This is a typical love story with the usual rich kid, poor kid union hurdles. A young man and his best friend return back to Nigeria for a short while to visit family (among other reasons). He first goes to his best friend’s home to finally put a face to the already existing spatial relationship. There he bumps into his best friend’s sister whom we would come to learn would be the love of his life. He makes obvious (and cringy) moves to shoot his shot but apaz our babe is a hard guy. But sis does not deny his looks though. He is so fine, he makes a sister describe him as ‘hot’ comrade! one soldier down! I repeat one soldier down! Calling for backup! hard guys? hard guys? a sister down, calling for backup, over and out. Of course, such a story ends with a love conquers it all narrative but I am definitely here to dissect everything in-between!
Trust me, I have no problem with cliche narratives, I think they are a good way to pass time. But I’m huge on perfection so there’s definitely no shady means of arriving at a conclusion for me. Simply put, I abhor wuru wuru to the answer. A lot of things were done wrong in this movie, and I mean a whole lot! Now I’ll point some of them out chronologically.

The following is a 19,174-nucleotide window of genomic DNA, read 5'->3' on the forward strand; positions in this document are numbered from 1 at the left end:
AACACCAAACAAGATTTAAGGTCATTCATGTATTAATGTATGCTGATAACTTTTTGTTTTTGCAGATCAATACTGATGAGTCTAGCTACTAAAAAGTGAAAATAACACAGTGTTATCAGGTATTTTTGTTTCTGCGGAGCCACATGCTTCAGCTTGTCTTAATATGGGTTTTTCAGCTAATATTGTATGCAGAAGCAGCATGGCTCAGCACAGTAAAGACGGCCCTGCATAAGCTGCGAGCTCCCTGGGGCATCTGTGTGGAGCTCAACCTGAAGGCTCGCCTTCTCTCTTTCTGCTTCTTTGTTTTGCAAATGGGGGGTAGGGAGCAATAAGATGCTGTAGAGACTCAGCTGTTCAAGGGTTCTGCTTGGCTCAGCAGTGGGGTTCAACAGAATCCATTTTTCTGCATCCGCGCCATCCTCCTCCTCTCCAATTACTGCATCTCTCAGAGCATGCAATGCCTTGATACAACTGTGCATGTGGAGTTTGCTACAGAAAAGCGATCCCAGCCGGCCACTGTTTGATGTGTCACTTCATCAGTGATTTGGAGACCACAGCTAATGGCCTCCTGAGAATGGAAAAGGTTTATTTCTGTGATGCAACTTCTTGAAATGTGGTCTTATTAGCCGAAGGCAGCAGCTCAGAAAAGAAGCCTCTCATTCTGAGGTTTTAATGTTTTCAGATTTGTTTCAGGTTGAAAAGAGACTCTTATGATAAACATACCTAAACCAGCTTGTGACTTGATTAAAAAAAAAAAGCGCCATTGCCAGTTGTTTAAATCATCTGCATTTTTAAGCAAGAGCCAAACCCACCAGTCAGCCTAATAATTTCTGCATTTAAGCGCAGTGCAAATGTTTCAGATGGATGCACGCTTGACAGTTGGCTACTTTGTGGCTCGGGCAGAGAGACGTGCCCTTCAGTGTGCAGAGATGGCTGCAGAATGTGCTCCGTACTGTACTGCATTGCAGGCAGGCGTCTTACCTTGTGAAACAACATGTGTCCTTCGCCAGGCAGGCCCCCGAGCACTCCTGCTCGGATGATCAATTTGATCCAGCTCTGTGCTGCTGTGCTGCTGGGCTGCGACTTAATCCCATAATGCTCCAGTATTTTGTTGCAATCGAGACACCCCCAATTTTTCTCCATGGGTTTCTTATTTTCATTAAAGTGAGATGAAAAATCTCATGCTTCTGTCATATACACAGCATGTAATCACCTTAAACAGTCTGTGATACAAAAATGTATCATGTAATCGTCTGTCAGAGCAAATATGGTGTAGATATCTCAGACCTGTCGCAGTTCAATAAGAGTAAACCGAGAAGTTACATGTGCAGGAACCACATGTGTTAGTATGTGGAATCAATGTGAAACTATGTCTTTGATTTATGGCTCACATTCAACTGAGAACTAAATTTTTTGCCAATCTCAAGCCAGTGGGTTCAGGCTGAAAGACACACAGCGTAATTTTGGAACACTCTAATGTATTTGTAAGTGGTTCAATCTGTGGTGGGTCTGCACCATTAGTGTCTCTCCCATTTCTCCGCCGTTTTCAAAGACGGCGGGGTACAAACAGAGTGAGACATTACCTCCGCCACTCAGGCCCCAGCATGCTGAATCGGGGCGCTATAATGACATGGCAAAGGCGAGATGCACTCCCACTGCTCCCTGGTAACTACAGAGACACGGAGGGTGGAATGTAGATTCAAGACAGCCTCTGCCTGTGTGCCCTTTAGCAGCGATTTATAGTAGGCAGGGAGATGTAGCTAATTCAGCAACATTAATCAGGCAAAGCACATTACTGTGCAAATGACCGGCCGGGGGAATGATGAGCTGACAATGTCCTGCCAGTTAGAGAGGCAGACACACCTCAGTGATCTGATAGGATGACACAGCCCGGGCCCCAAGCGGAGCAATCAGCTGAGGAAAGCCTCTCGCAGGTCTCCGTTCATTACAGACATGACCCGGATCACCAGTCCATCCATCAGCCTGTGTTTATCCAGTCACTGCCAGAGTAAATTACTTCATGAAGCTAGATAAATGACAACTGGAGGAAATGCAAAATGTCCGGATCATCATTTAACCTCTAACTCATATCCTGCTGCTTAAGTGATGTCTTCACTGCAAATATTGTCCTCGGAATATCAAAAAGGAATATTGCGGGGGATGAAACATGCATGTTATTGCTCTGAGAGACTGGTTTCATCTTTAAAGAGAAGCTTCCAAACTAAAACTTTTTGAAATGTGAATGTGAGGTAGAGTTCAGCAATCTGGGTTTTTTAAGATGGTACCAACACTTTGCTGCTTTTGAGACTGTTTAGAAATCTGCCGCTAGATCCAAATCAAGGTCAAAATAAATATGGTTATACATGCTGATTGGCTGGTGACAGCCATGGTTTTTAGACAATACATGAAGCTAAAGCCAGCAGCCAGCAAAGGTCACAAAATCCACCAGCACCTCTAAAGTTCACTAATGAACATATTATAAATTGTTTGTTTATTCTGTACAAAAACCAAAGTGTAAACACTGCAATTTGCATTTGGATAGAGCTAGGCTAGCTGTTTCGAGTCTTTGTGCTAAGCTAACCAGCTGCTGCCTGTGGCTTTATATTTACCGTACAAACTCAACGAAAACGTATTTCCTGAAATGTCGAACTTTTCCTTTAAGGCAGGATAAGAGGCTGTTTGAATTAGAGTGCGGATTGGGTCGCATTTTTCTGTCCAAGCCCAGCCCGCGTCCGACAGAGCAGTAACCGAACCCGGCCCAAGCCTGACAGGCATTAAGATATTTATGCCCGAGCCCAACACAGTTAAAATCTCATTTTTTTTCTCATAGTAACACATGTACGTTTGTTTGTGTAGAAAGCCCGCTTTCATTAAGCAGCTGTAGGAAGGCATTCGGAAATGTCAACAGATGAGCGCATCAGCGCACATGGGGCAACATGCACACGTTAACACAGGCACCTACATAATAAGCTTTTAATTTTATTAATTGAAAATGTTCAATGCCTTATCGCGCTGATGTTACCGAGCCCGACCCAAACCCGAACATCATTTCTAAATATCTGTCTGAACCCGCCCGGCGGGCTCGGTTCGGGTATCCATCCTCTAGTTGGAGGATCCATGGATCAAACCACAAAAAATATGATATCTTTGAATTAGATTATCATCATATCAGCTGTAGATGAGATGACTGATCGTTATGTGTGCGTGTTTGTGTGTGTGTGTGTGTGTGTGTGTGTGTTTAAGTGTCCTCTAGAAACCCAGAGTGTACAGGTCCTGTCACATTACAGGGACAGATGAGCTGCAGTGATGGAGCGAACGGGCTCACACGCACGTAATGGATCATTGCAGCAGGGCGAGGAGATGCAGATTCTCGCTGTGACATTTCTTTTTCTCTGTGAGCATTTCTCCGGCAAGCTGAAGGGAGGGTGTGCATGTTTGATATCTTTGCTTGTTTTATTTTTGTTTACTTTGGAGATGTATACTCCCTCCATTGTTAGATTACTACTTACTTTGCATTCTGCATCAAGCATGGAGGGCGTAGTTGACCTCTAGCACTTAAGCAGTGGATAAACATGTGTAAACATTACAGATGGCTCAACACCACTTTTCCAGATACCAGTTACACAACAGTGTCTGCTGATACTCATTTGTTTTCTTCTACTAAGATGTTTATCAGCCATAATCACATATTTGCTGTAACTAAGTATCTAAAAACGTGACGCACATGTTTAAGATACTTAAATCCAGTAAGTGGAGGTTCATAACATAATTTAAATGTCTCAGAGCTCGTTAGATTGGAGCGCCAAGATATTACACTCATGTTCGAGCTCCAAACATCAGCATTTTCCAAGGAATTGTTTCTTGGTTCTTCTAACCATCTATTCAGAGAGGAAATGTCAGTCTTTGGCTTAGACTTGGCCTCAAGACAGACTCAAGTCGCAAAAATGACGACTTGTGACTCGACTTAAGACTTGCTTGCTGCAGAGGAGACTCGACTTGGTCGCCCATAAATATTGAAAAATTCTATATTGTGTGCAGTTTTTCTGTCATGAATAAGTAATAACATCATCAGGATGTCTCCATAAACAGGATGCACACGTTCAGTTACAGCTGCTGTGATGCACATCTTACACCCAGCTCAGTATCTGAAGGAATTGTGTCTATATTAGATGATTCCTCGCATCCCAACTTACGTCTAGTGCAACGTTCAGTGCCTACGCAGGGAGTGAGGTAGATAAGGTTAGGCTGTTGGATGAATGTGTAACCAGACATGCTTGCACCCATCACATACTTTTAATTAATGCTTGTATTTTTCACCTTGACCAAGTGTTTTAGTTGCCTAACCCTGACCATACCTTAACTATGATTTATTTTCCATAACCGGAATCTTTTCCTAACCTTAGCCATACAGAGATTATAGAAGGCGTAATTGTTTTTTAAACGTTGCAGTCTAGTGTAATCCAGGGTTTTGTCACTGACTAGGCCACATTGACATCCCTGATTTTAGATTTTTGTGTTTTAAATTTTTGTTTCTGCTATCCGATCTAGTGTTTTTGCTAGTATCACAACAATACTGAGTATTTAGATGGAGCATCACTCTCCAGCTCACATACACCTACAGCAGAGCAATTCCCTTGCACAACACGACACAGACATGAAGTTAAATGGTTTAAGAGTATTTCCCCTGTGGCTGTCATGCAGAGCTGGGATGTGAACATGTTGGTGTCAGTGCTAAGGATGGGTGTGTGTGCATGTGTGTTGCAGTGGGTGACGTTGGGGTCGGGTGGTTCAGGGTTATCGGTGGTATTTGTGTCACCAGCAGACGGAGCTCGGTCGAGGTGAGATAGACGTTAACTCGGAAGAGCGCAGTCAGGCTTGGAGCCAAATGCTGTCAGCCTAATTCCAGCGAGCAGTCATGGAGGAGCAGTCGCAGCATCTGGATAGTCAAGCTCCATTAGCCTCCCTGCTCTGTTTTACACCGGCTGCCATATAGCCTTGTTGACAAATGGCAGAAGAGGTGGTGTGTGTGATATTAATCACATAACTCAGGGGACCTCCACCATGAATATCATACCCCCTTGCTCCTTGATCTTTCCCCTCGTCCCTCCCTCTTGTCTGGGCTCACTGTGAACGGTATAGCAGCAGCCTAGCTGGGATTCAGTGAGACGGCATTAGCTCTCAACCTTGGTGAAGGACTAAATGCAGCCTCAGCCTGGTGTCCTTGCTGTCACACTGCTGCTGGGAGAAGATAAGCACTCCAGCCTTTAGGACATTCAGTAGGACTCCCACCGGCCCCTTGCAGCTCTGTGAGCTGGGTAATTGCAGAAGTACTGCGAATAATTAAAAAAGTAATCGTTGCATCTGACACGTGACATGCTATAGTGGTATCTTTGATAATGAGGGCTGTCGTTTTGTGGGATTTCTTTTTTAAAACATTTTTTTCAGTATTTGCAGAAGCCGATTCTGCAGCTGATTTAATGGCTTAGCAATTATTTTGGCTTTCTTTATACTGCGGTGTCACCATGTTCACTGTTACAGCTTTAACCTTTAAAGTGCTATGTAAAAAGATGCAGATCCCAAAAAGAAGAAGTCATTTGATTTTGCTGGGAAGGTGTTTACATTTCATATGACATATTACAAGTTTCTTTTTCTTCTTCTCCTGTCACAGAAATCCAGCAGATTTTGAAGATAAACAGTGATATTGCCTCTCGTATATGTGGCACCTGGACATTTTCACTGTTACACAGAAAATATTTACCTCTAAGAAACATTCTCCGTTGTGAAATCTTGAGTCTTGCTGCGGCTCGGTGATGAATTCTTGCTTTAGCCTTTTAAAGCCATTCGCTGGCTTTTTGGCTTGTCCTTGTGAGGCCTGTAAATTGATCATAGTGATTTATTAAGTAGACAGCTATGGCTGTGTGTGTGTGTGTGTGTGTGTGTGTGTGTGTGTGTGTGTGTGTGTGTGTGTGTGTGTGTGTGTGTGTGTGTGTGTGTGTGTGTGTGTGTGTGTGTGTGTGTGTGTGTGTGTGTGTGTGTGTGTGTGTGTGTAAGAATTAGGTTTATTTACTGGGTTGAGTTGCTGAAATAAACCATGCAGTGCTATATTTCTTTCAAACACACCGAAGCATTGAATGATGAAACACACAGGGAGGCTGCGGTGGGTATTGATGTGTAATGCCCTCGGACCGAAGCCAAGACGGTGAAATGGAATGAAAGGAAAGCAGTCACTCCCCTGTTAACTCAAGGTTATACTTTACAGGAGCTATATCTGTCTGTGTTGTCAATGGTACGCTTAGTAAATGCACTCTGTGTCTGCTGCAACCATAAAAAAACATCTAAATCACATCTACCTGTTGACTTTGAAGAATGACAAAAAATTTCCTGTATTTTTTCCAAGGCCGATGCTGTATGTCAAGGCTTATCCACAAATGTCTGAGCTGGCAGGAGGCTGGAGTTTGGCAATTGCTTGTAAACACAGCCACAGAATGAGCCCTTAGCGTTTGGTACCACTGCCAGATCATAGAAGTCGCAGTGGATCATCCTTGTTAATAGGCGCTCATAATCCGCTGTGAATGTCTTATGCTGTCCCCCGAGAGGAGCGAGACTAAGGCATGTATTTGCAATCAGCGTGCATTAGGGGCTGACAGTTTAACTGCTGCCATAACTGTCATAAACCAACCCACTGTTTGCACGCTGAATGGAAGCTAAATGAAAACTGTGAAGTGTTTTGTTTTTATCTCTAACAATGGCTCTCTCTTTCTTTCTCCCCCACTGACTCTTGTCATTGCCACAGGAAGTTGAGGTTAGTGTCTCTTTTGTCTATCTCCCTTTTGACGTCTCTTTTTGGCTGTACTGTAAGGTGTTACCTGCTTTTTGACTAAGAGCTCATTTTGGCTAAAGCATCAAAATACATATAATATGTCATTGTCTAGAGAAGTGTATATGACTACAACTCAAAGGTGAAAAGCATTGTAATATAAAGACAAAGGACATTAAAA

In what felt like the 5th scene, we see a man flogging his child, then Lola (our protagonist) and Madam Eloho rush out to find out what’s going on. The man says that the child is an “obanje” and she takes his money to the coven. Then they just give him pained looks and Madam Eloho goes “bring her, I will take her” and the man says “ehn, take her!” And that’s how she adopts the girl. Just like that? a total stranger? you don’t ask for more information? nothing! I really could see the story’s effort in addressing violence meted on children. But if you are going to condemn it from the standpoint of it being mostly caused by misguided or uninformed judgments, then you owe us a lot more than “she is Obanje. Bring her. Ehn, take her.” Personally, I think it should have happened in a way that when he states his claim, they ask him why he thinks so and he states an obvious fallacy, maybe something relating to a medical condition that requires a lot of attention and consumes money. Then they go ahead and educate him on the issue. She can still go ahead and adopt the child because it will be really cliche if the man just believes the words of two strangers over what he has known all his life. That way, the audience is enlightened. Job well done!